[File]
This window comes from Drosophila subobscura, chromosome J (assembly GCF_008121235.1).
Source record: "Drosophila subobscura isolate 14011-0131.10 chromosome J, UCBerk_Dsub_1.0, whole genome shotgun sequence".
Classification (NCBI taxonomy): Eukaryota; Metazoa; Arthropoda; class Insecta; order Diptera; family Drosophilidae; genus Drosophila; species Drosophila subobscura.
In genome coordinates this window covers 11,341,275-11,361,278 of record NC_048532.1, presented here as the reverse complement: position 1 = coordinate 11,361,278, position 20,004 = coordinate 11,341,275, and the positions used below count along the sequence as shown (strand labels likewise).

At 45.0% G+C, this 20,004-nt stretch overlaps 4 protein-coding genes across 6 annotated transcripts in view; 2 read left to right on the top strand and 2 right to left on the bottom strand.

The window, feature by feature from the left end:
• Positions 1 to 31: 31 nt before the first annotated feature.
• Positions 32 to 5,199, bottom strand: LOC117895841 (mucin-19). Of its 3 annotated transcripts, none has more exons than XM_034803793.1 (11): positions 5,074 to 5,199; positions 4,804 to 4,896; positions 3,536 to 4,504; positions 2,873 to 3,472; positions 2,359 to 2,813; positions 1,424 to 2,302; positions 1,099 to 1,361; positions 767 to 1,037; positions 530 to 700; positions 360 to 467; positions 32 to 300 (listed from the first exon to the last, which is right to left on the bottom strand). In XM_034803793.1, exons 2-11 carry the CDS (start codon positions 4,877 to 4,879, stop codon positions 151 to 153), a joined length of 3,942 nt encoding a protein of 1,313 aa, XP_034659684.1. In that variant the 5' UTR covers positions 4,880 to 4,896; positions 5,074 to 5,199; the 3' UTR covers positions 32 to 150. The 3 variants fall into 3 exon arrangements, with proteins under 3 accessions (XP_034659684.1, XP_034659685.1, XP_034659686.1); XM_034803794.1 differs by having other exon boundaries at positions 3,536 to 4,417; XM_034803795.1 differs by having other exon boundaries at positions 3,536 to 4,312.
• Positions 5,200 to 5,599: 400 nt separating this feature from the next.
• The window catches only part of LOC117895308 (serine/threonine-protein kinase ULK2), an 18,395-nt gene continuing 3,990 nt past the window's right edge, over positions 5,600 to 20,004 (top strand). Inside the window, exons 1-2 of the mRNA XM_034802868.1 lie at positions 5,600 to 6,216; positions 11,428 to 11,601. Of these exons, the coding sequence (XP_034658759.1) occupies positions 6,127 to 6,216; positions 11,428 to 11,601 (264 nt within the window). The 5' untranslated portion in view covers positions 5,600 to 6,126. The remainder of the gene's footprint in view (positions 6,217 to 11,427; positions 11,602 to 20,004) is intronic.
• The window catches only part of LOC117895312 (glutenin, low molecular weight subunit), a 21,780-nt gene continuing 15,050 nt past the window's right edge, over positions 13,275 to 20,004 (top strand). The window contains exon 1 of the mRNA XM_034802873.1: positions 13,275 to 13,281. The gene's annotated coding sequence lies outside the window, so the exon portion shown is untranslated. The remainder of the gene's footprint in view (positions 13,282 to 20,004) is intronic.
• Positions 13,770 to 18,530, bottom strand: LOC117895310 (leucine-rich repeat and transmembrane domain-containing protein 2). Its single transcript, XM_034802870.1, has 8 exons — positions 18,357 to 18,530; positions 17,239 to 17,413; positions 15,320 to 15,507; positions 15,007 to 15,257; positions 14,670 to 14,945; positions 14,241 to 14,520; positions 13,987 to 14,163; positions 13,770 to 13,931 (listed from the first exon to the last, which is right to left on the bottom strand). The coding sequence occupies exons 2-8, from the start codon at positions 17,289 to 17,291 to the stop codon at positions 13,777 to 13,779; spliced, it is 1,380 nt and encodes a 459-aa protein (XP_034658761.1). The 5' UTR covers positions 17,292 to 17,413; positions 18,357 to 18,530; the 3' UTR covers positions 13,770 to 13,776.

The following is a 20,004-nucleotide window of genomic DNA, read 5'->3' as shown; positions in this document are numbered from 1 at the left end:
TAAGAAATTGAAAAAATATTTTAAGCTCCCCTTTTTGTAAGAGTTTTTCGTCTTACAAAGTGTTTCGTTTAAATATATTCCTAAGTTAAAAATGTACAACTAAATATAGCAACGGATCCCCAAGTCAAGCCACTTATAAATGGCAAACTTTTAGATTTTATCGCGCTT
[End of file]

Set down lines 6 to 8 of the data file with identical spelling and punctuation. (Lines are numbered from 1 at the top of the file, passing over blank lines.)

The window, feature by feature from the left end:
• Positions 1 to 31: 31 nt before the first annotated feature.
• Positions 32 to 5,199, bottom strand: LOC117895841 (mucin-19). Of its 3 annotated transcripts, none has more exons than XM_034803793.1 (11): positions 5,074 to 5,199; positions 4,804 to 4,896; positions 3,536 to 4,504; positions 2,873 to 3,472; positions 2,359 to 2,813; positions 1,424 to 2,302; positions 1,099 to 1,361; positions 767 to 1,037; positions 530 to 700; positions 360 to 467; positions 32 to 300 (listed from the first exon to the last, which is right to left on the bottom strand). In XM_034803793.1, exons 2-11 carry the CDS (start codon positions 4,877 to 4,879, stop codon positions 151 to 153), a joined length of 3,942 nt encoding a protein of 1,313 aa, XP_034659684.1. In that variant the 5' UTR covers positions 4,880 to 4,896; positions 5,074 to 5,199; the 3' UTR covers positions 32 to 150. The 3 variants fall into 3 exon arrangements, with proteins under 3 accessions (XP_034659684.1, XP_034659685.1, XP_034659686.1); XM_034803794.1 differs by having other exon boundaries at positions 3,536 to 4,417; XM_034803795.1 differs by having other exon boundaries at positions 3,536 to 4,312.